Test your soil before planting gladiolus corms. If the soil is too alkaline, mix in some peat moss to lower the pH. And, if your soil is too acidic, add some manure. Heavy clay-dense soil should be amended with plenty of perlite to allow for better aeration and drainage. Sandy soils, on the other hand, should have plenty of compost mixed in to improve soil structure.
Fertilize the plants regularly
Adding some compost to your soil before planting will help your gladioli as they make their way through the gladiolus growing stages. But as the plants mature and begin to flower, their nutritional needs will increase. Use a phosphorous-dominant fertilizer like 5-10-5 or bone meal to feed your gladioli every 2 to 3 weeks after planting. This helps the plants develop strong roots and flower stalks. Phosphorous is essential for plants because it plays a critical role in photosynthesis, cellular development, and DNA and RNA production. If your gladioli do not receive enough phosphorous, growth will slow and the plants may die altogether.
Don’t skimp on pruning
Trimming away excess foliage improves performance by increasing air circulation. It also allows plants to focus more of their energy on flower production. Remove older and dying leaves, and be sure to trim off fading flowers, too, to promote healthy bloom production.
Water the plants well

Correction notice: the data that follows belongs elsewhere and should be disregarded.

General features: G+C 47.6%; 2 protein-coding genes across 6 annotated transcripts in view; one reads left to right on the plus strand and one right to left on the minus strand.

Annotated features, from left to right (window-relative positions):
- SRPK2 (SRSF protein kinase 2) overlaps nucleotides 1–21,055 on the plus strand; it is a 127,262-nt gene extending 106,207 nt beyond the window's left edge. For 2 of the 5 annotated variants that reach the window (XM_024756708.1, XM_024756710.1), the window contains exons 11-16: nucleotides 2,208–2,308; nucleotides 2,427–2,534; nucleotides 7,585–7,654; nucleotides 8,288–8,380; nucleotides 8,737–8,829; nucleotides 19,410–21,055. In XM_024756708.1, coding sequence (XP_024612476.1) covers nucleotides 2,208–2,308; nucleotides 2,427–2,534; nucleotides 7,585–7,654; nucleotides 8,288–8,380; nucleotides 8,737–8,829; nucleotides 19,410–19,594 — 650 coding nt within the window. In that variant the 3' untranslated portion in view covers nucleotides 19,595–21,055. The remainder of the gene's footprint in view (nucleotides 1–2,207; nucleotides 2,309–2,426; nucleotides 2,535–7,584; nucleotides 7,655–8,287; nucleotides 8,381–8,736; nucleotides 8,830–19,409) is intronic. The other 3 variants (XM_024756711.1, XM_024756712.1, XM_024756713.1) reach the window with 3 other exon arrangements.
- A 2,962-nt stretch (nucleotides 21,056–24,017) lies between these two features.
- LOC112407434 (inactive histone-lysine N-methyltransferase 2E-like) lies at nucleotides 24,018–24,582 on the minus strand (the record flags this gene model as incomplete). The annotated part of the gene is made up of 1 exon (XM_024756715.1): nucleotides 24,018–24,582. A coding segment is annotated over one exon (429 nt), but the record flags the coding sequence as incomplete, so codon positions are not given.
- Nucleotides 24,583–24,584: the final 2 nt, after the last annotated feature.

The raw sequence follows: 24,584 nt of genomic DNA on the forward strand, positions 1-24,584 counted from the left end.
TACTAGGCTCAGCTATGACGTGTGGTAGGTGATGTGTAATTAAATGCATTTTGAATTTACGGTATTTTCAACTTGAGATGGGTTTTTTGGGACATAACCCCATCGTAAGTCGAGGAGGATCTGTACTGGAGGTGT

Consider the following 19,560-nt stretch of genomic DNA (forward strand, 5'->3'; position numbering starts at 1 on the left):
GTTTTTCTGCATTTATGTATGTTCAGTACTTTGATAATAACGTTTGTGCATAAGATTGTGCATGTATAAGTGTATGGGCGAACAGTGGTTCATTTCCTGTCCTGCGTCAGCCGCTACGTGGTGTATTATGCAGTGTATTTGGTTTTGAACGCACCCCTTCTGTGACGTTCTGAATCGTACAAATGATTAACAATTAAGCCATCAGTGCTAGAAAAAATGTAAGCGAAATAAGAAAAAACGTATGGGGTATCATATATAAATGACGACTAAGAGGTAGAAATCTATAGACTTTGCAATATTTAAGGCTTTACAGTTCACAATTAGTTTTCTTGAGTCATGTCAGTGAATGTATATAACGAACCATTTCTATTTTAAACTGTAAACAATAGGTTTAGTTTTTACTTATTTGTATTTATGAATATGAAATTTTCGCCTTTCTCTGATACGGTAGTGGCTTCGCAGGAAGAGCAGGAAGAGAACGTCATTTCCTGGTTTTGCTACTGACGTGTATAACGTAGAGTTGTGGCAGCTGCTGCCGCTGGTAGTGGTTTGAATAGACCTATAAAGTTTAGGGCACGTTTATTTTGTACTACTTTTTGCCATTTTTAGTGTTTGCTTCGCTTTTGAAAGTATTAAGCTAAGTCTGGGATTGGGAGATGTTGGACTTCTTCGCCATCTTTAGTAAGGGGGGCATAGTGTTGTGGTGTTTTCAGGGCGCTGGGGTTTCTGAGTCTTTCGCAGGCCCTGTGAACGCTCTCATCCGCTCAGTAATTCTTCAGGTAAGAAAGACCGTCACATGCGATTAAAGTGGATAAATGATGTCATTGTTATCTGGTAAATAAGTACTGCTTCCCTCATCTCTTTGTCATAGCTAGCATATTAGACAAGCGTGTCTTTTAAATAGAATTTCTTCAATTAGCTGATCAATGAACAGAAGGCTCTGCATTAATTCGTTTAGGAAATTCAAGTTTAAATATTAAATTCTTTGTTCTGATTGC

It’s true that gladioli don’t like wet feet. But they won’t grow well in excessively dry soil, either. Check the soil often by feeling 1 to 2 inches down. If the soil feels powdery, water your gladioli thoroughly. Be sure to only water the base of the plants to prevent fungal infections from setting in. It’s also a good idea to water your gladioli in the morning, to give the excess water enough time to evaporate before nightfall. Keeping your gladioli’s soil moist will go a long way toward maximizing their growth.
Stake up tall plants
Gladioli can become quite top-heavy as they grow. One strong wind is all it takes to snap them in half. So be sure to stake up tall plants to give them some extra support as they grow. This gives the plants a neater appearance, preventing them from getting tangled and bent. It also aids in disease prevention, since it improves air circulation at the base of the plants. Use a trellis, stakes, or even tomato cages to keep your gladioli upright and intact. Just be careful not to tie the plants too tightly, as this can hinder growth.
Is growing gladiolus worth it?
Watching the gladiolus growing stages firsthand is an exciting experience. Unfortunately, gladioli are sensitive to their environment. If you’re unable to grow gladiolus in your growing zone, consider growing flowers that look like gladiolus, instead.
Overall, growing gladiolus can be incredibly rewarding. By caring for your gladioli properly, you can boost bloom production so you get plenty of gorgeous flowers to enjoy.